Nickel is currently priced at $14,000 per tonne. Amur Minerals CEO Robin Young tells us there is tremendous demand coming for nickel not yet reflected in the price, with 2 million tonnes consumed currently and a 50% increase to three million expected over the next seven years, mainly for use in electric car batteries, with a move away from more expensive Cobalt, which costs $85,000 per tonne.
Robin tells us that Amur Minerals have 155 million tonnes of nickel sulphide deposits, the third largest undeveloped deposit in the world. And that unlike most explorers, they intend to take that into production for themselves. The CEO is hesitant to call it 'world class' as they aren't yet in production, but believes that it will be a top-ten world class deposit for that commodity. It will also be highly profitable.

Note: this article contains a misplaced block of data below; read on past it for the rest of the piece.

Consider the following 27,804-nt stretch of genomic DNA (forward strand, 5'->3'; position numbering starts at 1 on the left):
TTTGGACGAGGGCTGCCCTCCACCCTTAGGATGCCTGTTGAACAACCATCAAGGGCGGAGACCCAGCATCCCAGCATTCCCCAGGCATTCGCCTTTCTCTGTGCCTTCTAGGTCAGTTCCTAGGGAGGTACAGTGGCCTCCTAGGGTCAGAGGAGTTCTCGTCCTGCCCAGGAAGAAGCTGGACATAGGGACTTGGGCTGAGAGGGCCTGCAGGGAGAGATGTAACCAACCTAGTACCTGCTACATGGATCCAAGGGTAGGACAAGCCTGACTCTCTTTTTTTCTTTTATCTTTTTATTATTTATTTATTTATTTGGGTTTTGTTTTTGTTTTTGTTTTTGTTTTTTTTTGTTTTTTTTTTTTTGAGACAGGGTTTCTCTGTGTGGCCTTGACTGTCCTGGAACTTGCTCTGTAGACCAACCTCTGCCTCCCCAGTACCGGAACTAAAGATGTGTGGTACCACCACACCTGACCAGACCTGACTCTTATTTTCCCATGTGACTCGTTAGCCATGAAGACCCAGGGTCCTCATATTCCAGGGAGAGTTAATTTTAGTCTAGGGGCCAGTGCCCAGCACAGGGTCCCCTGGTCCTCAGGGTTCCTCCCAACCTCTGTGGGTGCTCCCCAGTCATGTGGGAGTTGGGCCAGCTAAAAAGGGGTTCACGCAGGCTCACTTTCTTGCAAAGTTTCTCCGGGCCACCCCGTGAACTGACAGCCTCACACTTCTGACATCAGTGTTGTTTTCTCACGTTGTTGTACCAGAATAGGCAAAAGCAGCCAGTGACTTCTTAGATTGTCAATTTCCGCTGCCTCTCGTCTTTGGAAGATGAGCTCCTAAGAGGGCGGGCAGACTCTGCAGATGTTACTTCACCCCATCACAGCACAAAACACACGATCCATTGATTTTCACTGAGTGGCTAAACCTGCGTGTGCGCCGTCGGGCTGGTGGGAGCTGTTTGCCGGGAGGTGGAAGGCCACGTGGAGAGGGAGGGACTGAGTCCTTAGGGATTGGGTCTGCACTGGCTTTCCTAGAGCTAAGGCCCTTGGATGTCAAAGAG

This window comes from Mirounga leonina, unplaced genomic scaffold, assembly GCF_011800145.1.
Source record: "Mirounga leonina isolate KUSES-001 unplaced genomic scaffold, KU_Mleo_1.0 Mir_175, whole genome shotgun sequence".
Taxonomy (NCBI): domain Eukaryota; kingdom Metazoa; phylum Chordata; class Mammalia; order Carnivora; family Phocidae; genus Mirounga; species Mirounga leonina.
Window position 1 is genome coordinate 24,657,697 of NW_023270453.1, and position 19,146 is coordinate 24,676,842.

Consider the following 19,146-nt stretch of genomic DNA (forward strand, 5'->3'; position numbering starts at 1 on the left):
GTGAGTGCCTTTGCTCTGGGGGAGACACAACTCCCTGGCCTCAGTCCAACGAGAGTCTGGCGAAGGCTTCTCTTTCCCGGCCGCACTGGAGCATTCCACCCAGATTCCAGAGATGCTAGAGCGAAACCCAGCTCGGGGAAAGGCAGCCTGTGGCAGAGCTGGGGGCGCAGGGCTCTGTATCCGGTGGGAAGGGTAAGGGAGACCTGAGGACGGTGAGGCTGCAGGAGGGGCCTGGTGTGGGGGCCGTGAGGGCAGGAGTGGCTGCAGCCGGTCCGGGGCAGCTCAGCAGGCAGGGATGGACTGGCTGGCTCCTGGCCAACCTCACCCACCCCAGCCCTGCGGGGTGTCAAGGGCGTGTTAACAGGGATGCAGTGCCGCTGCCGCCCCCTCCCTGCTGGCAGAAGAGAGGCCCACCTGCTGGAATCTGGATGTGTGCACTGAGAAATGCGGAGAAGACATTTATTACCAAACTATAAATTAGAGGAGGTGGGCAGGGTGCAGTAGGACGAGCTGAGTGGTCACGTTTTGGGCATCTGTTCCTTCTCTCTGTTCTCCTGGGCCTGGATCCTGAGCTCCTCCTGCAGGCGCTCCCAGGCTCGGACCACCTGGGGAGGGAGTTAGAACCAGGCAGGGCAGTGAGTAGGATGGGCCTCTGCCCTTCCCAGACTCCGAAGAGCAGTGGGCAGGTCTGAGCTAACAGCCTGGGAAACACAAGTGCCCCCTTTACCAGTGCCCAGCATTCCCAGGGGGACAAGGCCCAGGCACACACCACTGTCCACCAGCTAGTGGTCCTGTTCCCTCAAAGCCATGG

"We would currently make 4$ per pound profit for every tonne of ore we mine and process, which makes us between bottom quartile and the level above currently in terms of cheapest production". "There's a challenge, no doubt about it, but we are staying the course and plan to place the project into production. There's a long term strategy in this. Somewhere along the line we anticipate somebody will come along and we will consider a joint venture, and we would take that to our shareholders for approval."
Next steps are to build a mill and a 350 kilometer road to get materials to a rail head, which then links to the port of Vladivostock and then by sea to the three largest consumers of nickel, Japan , Korea and China. This is estimated to cost $450 million dollars for the mill and $150 million for the road link.